Results 1 to 7 of 7
  1. #1
    Registered User
    Join Date
    10-17-2007
    Location
    Newark, Ohio
    Posts
    998
    Images
    45

    Default How to use trail lessons in the "real world".

    I had a rough time from NY to VT on my thru. It got hot as balls and the mosquitos came out in full force. For some stupid reason, i never thought about bug netting. My dad mailed me some in Kent. My life got a little better. Then a few days later I stopped to have some dinner in MA and before I could get my food out I was attacked by 1,000 mosquitos. I freaked out a little. I ran two miles with a full pack to Tyringham, then hitched into Lee where I sat at friendlys for 3 hrs and ate ice cream. After I had a minute to get my head together, I did a small resupply, since i was in town, grabbed a sixer of PBR and hitched back to Tyringham. Sat in the town shelterhouse, drank my six, ate some food and contemplated my hike. I woke up the next day and started walking. A day or two later I spent a night at upper goose pond. A former thru hiker brought in a bunch of ice cream and we gorged. A couple of days after that, I walked into Dalton and stayed at Tom Levardi's. He was an excellent host. I stayed there two nights and he slackpacked a few of us over Mt Greylock. When he dropped us off at the VT border, I had a new lease on life. Something out of all that hardship changed me. I believe that was my most difficult time on the entire AT. But once I was able to conquor that, I had no reason to believe that I would fail.

    So, when life gets tough, which I'm sure it has for everybody over the last six months, I've often thought about that difficult stretch I had on the trail. And it has helped me to know that I had the courage ro reach down deep. And I can still do it.

    That experience has helped me out of a few jams.

    Anyone else have similar experiences?

  2. #2

    Default

    I frequently use the saying" well at least no one is shooting at me." Always makes everything a little better.

  3. #3
    Registered User
    Join Date
    03-10-2013
    Location
    Indiana
    Age
    57
    Posts
    390

    Default

    When I was in Maine in 2014, I tripped and smashed my knee. What I hoped was just a bruise turned out to be a hike-ending injury -- and I had only just started the 100 Mile Wilderness (SOBO.) It was scary painful, and I quite literally found myself crawling at times until I reached a point where folks from the AT Lodge in Millinocket picked me up a few days later. I had been planning that hike for almost three years, and I was crushed.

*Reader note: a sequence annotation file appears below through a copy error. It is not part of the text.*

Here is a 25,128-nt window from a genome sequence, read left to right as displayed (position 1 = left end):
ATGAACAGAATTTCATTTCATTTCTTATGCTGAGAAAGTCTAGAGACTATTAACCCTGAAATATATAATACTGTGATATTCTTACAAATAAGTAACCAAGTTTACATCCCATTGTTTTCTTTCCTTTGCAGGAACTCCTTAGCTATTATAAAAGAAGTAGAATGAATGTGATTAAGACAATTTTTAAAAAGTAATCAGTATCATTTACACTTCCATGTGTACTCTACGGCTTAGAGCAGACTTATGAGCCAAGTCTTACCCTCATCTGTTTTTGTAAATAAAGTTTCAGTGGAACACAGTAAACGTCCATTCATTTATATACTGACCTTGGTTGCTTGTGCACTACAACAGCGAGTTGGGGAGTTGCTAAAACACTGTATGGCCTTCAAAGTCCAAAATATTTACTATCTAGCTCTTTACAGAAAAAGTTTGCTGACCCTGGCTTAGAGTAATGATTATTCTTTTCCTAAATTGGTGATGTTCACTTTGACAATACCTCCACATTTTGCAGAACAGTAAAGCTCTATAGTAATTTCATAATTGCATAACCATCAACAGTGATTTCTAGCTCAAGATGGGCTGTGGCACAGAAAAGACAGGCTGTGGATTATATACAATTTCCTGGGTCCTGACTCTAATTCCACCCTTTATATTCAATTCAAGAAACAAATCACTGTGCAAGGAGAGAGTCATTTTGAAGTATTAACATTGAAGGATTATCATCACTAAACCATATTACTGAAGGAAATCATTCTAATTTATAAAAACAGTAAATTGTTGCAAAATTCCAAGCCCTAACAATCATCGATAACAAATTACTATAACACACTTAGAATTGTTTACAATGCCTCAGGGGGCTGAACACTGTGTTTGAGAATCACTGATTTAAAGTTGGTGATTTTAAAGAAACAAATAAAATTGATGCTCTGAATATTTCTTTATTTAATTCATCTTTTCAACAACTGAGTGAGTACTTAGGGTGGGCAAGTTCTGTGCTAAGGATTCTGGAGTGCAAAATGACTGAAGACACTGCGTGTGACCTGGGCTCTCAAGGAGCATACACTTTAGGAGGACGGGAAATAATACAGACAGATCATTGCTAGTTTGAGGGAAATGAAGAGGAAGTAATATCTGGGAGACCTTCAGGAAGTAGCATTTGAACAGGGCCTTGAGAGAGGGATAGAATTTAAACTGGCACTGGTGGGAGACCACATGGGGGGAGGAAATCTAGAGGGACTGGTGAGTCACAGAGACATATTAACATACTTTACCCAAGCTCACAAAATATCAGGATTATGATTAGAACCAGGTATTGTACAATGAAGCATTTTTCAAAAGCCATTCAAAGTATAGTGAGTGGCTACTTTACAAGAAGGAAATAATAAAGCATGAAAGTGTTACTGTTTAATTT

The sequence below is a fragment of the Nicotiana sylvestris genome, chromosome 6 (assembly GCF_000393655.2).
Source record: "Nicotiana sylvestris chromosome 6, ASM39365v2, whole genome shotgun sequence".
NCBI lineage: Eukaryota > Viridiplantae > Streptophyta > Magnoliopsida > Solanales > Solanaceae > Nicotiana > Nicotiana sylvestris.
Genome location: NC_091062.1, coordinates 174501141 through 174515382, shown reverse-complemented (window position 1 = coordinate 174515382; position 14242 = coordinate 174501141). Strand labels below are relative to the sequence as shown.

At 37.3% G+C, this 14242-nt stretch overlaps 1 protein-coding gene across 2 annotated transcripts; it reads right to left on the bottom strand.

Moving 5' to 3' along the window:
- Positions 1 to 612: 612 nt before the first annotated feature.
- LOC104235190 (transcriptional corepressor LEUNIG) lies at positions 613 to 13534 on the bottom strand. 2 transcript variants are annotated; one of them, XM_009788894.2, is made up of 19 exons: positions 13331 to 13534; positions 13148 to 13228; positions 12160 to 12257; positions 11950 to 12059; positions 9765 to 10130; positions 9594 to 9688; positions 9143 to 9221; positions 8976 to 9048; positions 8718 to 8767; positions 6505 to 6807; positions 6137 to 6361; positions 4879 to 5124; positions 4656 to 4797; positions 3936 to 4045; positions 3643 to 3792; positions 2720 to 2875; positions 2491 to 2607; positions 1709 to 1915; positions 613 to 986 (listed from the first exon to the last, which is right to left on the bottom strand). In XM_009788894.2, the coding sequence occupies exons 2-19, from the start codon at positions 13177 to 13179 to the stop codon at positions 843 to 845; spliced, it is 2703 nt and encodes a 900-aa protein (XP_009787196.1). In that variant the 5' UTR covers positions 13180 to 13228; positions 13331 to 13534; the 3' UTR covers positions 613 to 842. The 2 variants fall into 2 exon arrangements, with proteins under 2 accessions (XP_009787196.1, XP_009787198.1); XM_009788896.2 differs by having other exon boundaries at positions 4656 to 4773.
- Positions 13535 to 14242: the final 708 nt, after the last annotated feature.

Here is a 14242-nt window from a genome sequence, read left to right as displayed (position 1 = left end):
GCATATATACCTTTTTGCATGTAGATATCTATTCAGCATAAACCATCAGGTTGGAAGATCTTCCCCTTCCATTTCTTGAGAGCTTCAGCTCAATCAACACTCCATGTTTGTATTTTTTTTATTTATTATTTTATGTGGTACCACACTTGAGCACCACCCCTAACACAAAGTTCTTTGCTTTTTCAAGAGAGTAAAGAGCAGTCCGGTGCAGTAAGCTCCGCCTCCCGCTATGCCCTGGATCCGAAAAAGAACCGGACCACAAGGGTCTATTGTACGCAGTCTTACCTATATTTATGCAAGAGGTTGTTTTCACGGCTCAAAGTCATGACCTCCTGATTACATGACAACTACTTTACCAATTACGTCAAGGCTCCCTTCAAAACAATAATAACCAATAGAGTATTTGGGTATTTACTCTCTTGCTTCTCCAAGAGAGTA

It was horrible, and to say that I felt like a pitiful failure is an understatement. But I took some valuable lessons from that experience -- and perhaps the most important was learning that I was *not* in fact a pitiful failure. I knew what to do to care for the initial injury; I knew when to call it quits and not make it worse; I had done my homework and planned for the possibility that I'd need help out (having the AT Lodge phone number and a map so that I could coordinate an exit point.) I was stronger than I thought, and I was smarter than I thought (although I surely didn't look it!)

    Things go wrong in life, disappointments happen, and sometimes you are going to have to deal with challenges that are inconvenient, to say the least...and you find that yes, you can deal with it. Just take a breath and take the next step. You'll get through it.

    And enjoy the beauty. Because as much as it hurt, as pathetic as I felt, I was still surrounded by stunning beauty, and just taking moments to appreciate that made the situation better.
    fortis fortuna adjuvat

  4. #4
    Garlic
    Join Date
    10-15-2008
    Location
    Golden CO
    Age
    63
    Posts
    5,428
    Images
    2

    Default